Saturday, 19 March 2016

Review! - The True and Splendid History of the Harristown Sisters by Michelle Lovric

The True and Splendid History of the Harristown Sisters LovricTitle: The True and Splendid History of the Harristown Sisters

Author: Michelle Lovric

Genre: Historical Fiction

Amazon: UK - USA

A few starting notes:

I've read two Michelle Lovric books before - The Book of Human Skin (UK - US) and Carnevale (UK - US.) (To read my review of Carnevale, click here.)

Lovric's books are usually pretty damned entrancing and thought-provoking. So I decided to try this one too.

Also, the blurb said that it was about girls with uber-long hair. I have some uber-long hair myself (though not as long as theirs!) and wanted to see where this was going.

This is a relatively long review - because I clearly had a lot to say about this book. :)


Manticory Swiney (I know, that's a fab name!) is one of seven sisters - herself, Darcy, Oona, Enda, Berenice, Pertilly, and Idolatry (known as Ida,) - living in poverty in the rural Irish village of Harristown.
Their way out seems clear to the ambitious Darcy - they have only one thing going for them: their exceptionally long and thick hair.
And so the Swiney sisters become a stage-show. And learn the terrible price of fame and fortune.

Best bits:

As ever, the high point to any Michelle Lovric book is the louche and sinuous prose - it's rich, it's beautiful, it carries you along with the sensuousness and the decadence of it all.

This book has a real gothic vibe to it - and I love me some gothickyness! (Yes, I invented a word - shush.)

Between nineteenth century Ireland, and Lovric's beloved Venice (I have yet to find a Lovric book without Venice in some capacity,) my gothic-thirst was well and truly sated.

I also loved the way that 'modern' topics - celebrity, journalism, commercialism - are handled in a nineteenth century setting. It's fascinating.

And, of course, the hair.

I can vouch for the fact that sometimes people think of you as somehow being public property when you have long hair.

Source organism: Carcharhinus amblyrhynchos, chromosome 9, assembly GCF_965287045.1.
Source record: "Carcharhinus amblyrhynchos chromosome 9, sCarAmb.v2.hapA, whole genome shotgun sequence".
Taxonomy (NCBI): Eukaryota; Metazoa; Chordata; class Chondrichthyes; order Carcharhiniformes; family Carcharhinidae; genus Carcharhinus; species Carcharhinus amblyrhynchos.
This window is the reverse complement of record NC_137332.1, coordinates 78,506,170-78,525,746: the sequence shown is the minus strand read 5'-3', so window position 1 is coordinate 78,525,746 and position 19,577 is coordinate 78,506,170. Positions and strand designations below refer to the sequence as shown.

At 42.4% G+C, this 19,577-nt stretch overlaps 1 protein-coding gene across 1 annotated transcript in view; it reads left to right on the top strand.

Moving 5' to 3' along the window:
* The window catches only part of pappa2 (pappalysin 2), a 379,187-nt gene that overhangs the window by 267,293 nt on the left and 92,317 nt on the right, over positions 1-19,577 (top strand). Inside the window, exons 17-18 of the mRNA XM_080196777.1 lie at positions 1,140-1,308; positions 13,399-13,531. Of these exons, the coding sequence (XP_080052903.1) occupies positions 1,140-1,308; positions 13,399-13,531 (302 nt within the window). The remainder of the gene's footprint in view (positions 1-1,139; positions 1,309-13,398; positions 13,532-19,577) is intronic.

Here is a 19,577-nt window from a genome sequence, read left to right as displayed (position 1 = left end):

This can be sweet (like the little old lady behind me at the bank who just had to touch my rain-speckled hair because it was 'like diamonds,') or down-right creepy (for example, the middle-aged guy who stood behind me at a concert, and every so often gave the strands of my hair a sharp little tug, then acted innocent whenever I turned around to glare at him.)

And of course, there are plenty of people in between who think it's ok to twirl it around their fingers and paw at it in random places. Sometimes it is ok. Like, if I've ever actually met you before. Or if you ask, not just grab.

Lovric definitely captures the creepy - though not so much of the sweet.

Instead, the girls' hair seems a burden, weighing them down both literally and metaphorically throughout the book - which fits in with all the gothic stuff anyway I suppose.

Manticory is a really sympathetic and relatable narrator/character - and she's a bit bookish, which I always like to see.

A quick word about Darcy - she's just brilliantly psychopathic, and I love the way she provides such a manipulative influence on all the girls' lives, which they find themselves unable to break because of the ties of blood and family.

Not so great bits:

This book might be distressing to some people (I say this a lot - is it just me? Is my taste in reading particularly warped or something?)

There's some gore, violence, and a bit of general warped disturbing-ness.

There is some sex, as well as some sexual assault on a child early on (which luckily isn't written overly-disturbingly, but obviously is still pretty unpleasant to read.)

It's also not a quick read - it's not that it drags, it doesn't - but, somehow, I just didn't get through it that quickly. Maybe it's the style or the fact that there's so much going on.


This was a great book with a gothic-atmosphere and a lot going on. I really enjoyed it, but it's not the quickest read - more of a marathon than a sprint. But worth it.

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  1. Whoa! You definitely had a lot to say about this book but I just loved how detailed the review is. I am so intrigued by the idea of these modern day topics being discussed and handled in the setting that it is. Oh, and speaking of setting, it seems as if it is really beautiful in this book!

    1. I'm glad you loved the detail instead of being completely bored out of your skull by my ramblings ;) And Lovric always writes Venice in particular in a way that shows just how much she loves it - it's like another character in all of her books!


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